Post-Traumatic Stress Disorder (PTSD)

2086 Words9 Pages
Post-traumatic stress disorder, or PTSD, is a severe form of anxiety disorder triggered by a traumatic experience. It is often difficult for someone with this disorder to adjust and cope with life outside of the traumatic event that they have lived through. These events often cause the one experiencing them to feel a sense of fear or helplessness in a dire situation. Also, in some serious cases, these symptoms of fear or helplessness may last for months, or even years. Of course, everyone reacts to stress and trauma differently. This results mainly from the person’s ability to handle and cope with stress and trauma. Also, the type of help the victim’s families and friends provide to aid the situation may lessen the recovery time of the person…show more content…
These flashbacks may be relived for minutes, or even days at a time. These experiences may also come in the form of an upsetting dream about the stressful event. These relived moments may prolong the symptoms of PTSD because the victim must live through the traumatic events over and over again. Just because a person has some of these symptoms does not necessarily mean that they have post-traumatic stress disorder. In fact, it is normal to feel sadness, fear, anxiety, a lack of focus, having recurring nightmares of the event, and changes in eating or sleeping patterns after a traumatic event. It is only if these feelings persist for over a month, if they’re overly intense or if the feelings are preventing normal routines and schedules that someone should be diagnosed with PTSD. Once called “battle fatigue syndrome” or “shell shock,” PTSD is a very intense condition that may branch from experiencing or witnessing physical harm or life threatening events, which may include the unexpected death of a loved one, natural disasters, sexual or physical assault, or war.Emergency and rescue workers can experience PTSD too due to the immense pressure their jobs demand. Victims’ families may also experience PTSD. This probably occurs because of the sudden shock of a changed mental state of their loved…show more content…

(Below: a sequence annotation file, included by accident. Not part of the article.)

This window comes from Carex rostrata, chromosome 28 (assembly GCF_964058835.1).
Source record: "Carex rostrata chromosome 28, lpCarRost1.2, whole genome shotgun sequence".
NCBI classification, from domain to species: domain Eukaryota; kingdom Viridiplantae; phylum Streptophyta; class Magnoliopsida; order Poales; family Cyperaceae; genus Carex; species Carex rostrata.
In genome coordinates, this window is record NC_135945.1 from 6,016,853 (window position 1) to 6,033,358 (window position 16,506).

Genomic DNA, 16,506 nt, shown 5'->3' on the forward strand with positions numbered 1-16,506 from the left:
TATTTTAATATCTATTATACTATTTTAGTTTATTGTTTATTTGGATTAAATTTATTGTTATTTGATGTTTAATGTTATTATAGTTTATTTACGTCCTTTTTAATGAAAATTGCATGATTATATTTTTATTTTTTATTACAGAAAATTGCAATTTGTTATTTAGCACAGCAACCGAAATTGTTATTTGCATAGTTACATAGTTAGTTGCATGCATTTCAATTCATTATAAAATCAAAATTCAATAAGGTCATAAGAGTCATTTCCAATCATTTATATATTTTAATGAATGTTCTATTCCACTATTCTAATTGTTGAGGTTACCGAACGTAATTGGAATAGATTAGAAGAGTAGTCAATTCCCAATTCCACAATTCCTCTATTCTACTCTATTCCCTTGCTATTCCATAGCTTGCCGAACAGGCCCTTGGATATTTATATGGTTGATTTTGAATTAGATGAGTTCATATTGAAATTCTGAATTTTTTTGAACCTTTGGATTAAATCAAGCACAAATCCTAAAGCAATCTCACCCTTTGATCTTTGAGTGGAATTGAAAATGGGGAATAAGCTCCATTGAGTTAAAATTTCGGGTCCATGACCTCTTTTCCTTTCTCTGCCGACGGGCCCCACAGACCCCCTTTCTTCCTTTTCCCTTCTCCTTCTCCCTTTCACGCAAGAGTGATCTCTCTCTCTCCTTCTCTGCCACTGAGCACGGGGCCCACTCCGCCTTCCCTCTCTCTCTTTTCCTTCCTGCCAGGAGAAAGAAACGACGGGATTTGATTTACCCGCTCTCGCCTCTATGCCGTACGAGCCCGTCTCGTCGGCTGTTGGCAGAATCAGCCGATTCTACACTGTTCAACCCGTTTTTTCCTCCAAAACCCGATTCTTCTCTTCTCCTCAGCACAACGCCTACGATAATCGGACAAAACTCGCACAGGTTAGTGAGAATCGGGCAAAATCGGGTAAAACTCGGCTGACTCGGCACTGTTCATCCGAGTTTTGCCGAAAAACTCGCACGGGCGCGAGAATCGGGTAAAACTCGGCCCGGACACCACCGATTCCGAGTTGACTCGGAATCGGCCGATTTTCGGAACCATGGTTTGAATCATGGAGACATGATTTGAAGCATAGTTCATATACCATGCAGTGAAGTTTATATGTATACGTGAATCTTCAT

For example, a child will regress in their development, become accident-prone, become clingy, engage in risky behaviors, and complain more about physical ailments than adults with PTSD do. Often times, traumatized children are wrongly diagnosed as having “attention deficit hyperactivity disorder” (ADHD) because of their trouble sitting still, focusing, or managing their impulses. More times than not, adults with PTSD are also either mistakenly misdiagnosed, or are also diagnosed with other disorders. These include bipolar disorder, eating disorders, and other anxiety disorders like panic disorder, generalized anxiety disorder, social anxiety disorder, or obsessive compulsive disorder (OCD). If symptoms of PTSD are found in these tests, the doctor will begin another evaluation by doing a complete medical history and physical exam. If there is no physical illness found during these tests, the patient is referred to a psychiatrist or psychologist. They will evaluate the patient further for any anxiety disorders. The doctor will then determine if the patient has the symptoms of PTSD, then decides the severity of the symptoms. If the victim is found to have post-traumatic stress disorder, then there are many different types of treatment that can help reduce their recovery time. These treatments include both medications and

More about Post-Traumatic Stress Disorder (PTSD)

Open Document